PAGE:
Regional transit will look more like Uber within 10 years, CEO says

TransLink’s vision for Metro Vancouver transit involves more technology, more sharing-economy engagement
TransLink plans to add 80 new cars to the SkyTrain system between 2018 and 2019 | Rob Kruyt

What will TransLink look like in the coming decade? For an accurate picture, people need to imagine something not unlike Uber, with mobile technology platforms, on-demand microtransit and extensive bike-share/car-share networks all working together, the company’s CEO said.

In addition, TransLink may also focus more on helping local companies with employees’ commutes, through Compass Card programs specifically aimed at businesses and vanpooling programs for locations outside of scheduled transit service networks, in an effort to support the regional economy, said CEO Kevin Desmond.

The transit executive, who made the comments at a Greater Vancouver Board of Trade meeting last week, also touted a number of new items to boost capacity in the near future, including new SeaBuses, double-decker buses and 80 new SkyTrain cars between 2018 and 2019.

But with the region expected to add 1.2 million new residents over the next 30 years,  he said the focus should be on taking advantage of mobile technology and the data collected on commuter patterns to create a co-operative system with all transportation methods in Metro Vancouver working together to stop people from driving alone.

“Adding additional routes and services is fine,” Desmond said. “That’s what we do as a transit agency … but we need to think about doing something else. Putting a bus route out is not going to work in all places; SkyTrain can’t be developed everywhere within a certain amount of time frame. We need to think about alternative ways, and TransLink can help leverage this.”

A key part, Desmond noted, will be the Compass Card program. By last August, the card-tap system – which launched almost two years ago after a number of delays – had logged one billion taps by passengers using the system. All the data collected on travel patterns will play a major role in how TransLink will deploy resources. Other efficiencies – like the ability to pay for transit directly using contactless bank cards or Apple Pay – will also be looked at next year.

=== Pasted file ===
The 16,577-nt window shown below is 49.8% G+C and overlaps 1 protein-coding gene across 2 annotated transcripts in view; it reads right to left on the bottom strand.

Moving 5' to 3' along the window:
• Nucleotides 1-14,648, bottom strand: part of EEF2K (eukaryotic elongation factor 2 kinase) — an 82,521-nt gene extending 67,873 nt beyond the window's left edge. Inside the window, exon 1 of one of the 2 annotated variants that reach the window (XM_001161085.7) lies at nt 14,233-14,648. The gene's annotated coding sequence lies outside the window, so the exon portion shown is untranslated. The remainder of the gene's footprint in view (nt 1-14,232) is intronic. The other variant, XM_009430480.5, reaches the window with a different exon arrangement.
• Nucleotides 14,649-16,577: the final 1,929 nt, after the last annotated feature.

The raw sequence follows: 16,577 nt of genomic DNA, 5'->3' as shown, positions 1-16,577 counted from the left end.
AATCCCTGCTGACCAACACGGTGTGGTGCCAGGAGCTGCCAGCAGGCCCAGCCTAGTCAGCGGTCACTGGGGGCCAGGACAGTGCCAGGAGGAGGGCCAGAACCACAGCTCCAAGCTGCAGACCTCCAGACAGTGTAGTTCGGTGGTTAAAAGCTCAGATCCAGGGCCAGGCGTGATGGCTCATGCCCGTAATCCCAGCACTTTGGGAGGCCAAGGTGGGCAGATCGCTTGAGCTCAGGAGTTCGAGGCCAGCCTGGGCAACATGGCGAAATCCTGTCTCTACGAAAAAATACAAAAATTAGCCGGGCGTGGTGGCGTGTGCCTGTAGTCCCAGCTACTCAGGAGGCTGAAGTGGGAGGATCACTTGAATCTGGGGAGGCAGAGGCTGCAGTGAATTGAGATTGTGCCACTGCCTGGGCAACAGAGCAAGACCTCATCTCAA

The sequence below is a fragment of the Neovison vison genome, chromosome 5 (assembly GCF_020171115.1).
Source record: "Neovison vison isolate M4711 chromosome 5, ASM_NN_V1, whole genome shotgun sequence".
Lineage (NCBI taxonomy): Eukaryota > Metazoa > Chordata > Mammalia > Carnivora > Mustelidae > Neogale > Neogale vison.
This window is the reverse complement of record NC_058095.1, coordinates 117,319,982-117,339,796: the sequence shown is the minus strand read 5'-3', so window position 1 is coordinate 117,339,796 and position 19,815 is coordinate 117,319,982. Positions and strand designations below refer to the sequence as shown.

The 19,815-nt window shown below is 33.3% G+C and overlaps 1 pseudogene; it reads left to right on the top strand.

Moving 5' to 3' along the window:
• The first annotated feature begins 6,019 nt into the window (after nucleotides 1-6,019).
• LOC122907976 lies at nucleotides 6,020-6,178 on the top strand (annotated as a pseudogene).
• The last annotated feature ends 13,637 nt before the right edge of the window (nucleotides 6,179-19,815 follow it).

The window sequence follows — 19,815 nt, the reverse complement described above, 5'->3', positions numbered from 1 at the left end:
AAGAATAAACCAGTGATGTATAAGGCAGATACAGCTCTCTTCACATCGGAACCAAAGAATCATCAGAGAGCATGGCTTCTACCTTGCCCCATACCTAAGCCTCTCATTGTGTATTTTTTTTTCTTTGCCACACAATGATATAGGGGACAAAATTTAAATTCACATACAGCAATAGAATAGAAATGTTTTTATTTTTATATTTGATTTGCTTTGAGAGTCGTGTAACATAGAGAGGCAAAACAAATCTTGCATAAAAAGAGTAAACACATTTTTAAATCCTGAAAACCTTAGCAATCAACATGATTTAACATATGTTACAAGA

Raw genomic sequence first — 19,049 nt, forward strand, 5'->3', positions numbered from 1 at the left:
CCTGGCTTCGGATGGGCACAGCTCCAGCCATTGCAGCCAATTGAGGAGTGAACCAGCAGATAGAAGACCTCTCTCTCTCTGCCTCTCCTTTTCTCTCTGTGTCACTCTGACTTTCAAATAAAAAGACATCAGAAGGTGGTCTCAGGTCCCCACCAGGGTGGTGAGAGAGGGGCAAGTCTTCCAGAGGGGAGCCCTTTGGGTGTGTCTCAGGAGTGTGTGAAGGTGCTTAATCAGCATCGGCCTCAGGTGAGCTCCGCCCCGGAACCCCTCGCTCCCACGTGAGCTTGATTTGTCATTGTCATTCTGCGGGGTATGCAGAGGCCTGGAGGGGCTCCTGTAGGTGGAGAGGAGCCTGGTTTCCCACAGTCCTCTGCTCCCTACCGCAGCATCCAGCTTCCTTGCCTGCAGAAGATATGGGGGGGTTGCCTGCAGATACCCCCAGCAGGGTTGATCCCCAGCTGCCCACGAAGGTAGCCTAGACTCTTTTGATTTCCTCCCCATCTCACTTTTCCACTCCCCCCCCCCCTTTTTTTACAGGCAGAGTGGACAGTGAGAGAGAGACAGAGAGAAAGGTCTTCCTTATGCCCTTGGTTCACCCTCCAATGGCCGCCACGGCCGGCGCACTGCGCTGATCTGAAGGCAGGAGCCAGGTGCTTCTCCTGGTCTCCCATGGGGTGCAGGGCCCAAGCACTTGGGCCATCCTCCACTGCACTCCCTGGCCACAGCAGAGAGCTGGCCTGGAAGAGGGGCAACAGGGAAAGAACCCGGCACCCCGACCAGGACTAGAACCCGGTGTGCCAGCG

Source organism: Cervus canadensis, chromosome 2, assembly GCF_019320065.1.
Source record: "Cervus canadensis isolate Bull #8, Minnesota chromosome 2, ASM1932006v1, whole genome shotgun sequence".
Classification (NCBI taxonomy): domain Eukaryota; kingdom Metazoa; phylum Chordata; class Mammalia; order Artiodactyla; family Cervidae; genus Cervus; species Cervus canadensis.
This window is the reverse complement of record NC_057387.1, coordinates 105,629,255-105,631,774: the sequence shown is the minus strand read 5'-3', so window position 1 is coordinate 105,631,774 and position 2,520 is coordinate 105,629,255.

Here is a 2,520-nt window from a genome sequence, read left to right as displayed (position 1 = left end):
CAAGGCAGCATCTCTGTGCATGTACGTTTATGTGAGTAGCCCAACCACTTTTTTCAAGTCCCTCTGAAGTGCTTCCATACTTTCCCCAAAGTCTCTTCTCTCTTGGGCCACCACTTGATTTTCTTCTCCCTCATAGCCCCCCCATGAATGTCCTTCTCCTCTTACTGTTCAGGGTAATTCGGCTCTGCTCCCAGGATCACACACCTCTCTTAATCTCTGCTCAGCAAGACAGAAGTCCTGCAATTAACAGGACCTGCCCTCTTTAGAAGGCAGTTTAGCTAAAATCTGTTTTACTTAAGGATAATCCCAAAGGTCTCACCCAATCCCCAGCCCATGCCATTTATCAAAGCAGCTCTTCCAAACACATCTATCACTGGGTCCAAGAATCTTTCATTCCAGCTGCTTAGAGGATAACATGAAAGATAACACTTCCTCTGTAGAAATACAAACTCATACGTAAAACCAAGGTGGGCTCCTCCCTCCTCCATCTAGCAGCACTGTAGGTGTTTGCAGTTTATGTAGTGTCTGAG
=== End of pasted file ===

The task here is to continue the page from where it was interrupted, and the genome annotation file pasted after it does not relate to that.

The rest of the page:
“We’re experiencing – unlike virtually every metropolitan region in all of North America – a surge in ridership,” Desmond said, attributing the growth to a strong local economy and new services like SkyTrain’s Evergreen Line extension. “As successful as we’ve been so far in generating that ridership and helping to support demand, the system is crowded, and it’s going to remain crowded. Improving service attracts more riders, and as we attract more riders, we have to figure out ways to continue to grow the system.”

Statistics show the degree of growth – and the relative increase in demand – of Metro Vancouver’s public transit system. Ridership rose 4.5% in 2016, and numbers through September this year shows a 6.2% increase. Currently, commuters make more than 150,000 journeys through the Commercial-Broadway station each day.

TransLink is working within its mandate of taking directions from the Mayors’ Council on Regional Transportation and its 10-year plan, which includes the much-discussed six-kilometre, six-station Millennium Line extension on West Broadway, slated for completion in 2025. A light-rail system in Surrey could also receive procurement next year, Desmond noted, with a 10.5-kilometre “L-Line” connecting Guildford Exchange to Newton slated for operation in 2024. An extension to Langley is also planned.

But Desmond added that TransLink needs to use private-sector funding wherever it is appropriate to expand the transit market while answering to community demands. He pointed to an example in Richmond, where TransLink is working with the municipal government and a developer on building a new Canada Line station, financed entirely through private means, in the Capstan neighbourhood.

The goal, by encouraging denser developments near transit stations, is to help address the problem of housing affordability by shortening the distance people have to travel to get to work. Desmond said he would like to see the distance of travel for an average Metro Vancouver commuter decline by one-third within the next 30 years.

“This [the Capstan station project] is indicative – by using those private-sector dollars – of how you can generate demand and create a more livable region,” he said. “What we are trying to do at TransLink … is preserving, if not improving, the quality of life in this region…. Connecting jobs and housing is such a big issue; there’s such a huge intersection between transit and housing. We are aware of that, and we are on it.”

Desmond also floated the idea that TransLink may start providing vans to businesses where a significant number of employees live outside of the transit grid, creating a business-centric vanpooling service based on demand. He said businesses that are interested should contact TransLink directly.

TransLink will continue to maintain the efficiency on systems such as Expo Line’s 31-year-old tracks in addition to service and capacity expansions – though disruptions on that line occur only rarely despite its age, he added.

As for the future, TransLink plans to begin public consultation on its long-term road map next year, and Desmond said it is important that everyone – businesses or otherwise – share their opinions with the agency.

“What I envision for that plan is, it’s time to think big. People tell me all the time, ‘When are you going to the North Shore with SkyTrain? How do we get Canada Line down to Delta?’ There’s huge pent-up demand to talk about what are the next big thing we should be doing.… I hope everyone gets involved in that, because we need a very, very broad public-participation process.” 

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